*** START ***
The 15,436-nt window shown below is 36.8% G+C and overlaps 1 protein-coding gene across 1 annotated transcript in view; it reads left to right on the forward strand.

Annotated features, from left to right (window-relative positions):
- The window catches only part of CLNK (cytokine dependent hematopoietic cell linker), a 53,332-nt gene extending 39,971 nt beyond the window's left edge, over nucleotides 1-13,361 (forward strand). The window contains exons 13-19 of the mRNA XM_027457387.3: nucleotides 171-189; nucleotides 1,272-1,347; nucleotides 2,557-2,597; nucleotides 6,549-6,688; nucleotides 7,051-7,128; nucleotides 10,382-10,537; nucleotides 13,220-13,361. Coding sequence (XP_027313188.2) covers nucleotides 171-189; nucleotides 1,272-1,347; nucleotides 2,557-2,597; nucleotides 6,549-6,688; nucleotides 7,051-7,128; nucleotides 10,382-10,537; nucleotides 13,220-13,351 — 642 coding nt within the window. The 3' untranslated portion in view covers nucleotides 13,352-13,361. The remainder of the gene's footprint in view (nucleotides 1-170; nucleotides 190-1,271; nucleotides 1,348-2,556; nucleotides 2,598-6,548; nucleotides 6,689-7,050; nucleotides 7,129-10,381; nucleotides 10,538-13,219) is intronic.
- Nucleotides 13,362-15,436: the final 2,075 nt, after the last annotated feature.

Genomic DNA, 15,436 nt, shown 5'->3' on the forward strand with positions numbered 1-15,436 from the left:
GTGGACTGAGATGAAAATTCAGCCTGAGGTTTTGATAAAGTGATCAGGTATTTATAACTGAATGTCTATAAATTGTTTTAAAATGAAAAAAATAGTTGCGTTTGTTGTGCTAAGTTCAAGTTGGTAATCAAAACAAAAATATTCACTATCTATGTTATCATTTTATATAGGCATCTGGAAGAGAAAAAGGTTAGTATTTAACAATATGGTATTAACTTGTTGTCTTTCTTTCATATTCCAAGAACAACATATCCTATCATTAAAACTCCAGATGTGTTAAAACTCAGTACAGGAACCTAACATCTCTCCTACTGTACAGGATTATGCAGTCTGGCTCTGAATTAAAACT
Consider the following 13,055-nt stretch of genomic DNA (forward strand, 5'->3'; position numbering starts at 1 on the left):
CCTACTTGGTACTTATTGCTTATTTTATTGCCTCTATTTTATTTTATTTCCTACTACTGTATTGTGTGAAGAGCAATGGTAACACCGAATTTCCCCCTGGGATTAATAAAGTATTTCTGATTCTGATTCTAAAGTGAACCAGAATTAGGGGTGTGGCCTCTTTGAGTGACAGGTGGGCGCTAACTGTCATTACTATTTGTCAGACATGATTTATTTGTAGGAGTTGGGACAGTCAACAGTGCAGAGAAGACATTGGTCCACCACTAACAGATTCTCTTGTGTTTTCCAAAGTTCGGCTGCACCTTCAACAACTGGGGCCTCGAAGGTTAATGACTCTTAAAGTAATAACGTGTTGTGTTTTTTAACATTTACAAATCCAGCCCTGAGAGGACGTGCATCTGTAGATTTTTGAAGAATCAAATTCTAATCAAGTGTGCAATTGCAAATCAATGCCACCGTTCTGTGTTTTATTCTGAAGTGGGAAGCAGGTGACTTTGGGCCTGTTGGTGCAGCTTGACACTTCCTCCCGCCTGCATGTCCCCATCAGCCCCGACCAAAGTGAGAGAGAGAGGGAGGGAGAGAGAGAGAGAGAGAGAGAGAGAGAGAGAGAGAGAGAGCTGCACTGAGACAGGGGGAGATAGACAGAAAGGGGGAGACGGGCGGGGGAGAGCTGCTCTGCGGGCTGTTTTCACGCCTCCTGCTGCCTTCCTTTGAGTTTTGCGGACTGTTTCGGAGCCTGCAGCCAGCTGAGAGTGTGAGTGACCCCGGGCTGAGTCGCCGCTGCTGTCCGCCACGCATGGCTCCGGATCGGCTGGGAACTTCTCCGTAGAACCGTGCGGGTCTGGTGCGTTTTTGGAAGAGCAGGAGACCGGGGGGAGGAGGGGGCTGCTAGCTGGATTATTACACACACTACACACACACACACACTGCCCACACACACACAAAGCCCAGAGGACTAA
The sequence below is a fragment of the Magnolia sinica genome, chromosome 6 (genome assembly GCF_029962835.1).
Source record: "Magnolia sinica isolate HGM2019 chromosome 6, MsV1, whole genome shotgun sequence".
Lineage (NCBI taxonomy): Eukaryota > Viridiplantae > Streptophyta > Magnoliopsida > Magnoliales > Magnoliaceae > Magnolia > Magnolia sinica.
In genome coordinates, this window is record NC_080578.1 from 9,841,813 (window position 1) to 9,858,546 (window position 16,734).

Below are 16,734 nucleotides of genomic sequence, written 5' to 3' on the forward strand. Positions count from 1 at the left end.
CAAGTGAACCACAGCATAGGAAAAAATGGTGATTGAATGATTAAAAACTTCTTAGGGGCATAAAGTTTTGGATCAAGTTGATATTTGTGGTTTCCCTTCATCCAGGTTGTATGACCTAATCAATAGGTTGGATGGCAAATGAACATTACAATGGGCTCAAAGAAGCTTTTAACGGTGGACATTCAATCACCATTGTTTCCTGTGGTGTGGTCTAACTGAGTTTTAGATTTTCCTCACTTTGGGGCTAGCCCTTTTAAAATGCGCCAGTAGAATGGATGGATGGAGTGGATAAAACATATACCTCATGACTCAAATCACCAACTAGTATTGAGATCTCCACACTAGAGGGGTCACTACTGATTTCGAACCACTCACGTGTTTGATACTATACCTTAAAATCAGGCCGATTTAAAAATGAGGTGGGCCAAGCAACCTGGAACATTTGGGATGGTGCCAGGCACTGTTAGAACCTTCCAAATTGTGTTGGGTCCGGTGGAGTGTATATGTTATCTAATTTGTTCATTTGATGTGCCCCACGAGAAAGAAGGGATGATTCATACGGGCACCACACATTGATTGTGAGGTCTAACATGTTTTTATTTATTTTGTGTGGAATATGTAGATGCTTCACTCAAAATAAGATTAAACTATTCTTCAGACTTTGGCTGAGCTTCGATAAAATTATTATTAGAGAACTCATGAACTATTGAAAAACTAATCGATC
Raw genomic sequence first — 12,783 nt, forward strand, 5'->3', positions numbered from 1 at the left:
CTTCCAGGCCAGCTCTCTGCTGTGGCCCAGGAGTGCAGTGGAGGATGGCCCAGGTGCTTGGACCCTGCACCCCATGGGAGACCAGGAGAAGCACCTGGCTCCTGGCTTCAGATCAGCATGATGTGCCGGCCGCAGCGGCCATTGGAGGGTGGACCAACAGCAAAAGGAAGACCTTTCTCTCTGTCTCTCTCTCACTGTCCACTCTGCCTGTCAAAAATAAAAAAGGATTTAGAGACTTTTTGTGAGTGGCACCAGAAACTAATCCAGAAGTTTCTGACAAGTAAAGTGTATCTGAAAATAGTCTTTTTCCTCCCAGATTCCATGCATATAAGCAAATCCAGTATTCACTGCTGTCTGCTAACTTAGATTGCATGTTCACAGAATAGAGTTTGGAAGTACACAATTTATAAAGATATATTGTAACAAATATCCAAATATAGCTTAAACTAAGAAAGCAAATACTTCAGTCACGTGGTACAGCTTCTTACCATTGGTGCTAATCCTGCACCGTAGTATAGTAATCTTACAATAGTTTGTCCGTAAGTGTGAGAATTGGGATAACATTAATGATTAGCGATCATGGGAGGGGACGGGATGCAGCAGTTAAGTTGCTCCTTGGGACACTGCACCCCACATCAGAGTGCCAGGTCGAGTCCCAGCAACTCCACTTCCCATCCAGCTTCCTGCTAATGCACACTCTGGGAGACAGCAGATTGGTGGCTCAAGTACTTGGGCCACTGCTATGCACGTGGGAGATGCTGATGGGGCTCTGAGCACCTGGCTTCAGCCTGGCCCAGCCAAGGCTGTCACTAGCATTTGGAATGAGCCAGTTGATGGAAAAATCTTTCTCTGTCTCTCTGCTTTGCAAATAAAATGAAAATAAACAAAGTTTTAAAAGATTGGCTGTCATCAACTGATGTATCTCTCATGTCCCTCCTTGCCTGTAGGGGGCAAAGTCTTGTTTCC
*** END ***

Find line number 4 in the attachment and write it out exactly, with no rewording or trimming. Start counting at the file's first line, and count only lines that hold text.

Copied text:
- Nucleotides 13,362-15,436: the final 2,075 nt, after the last annotated feature.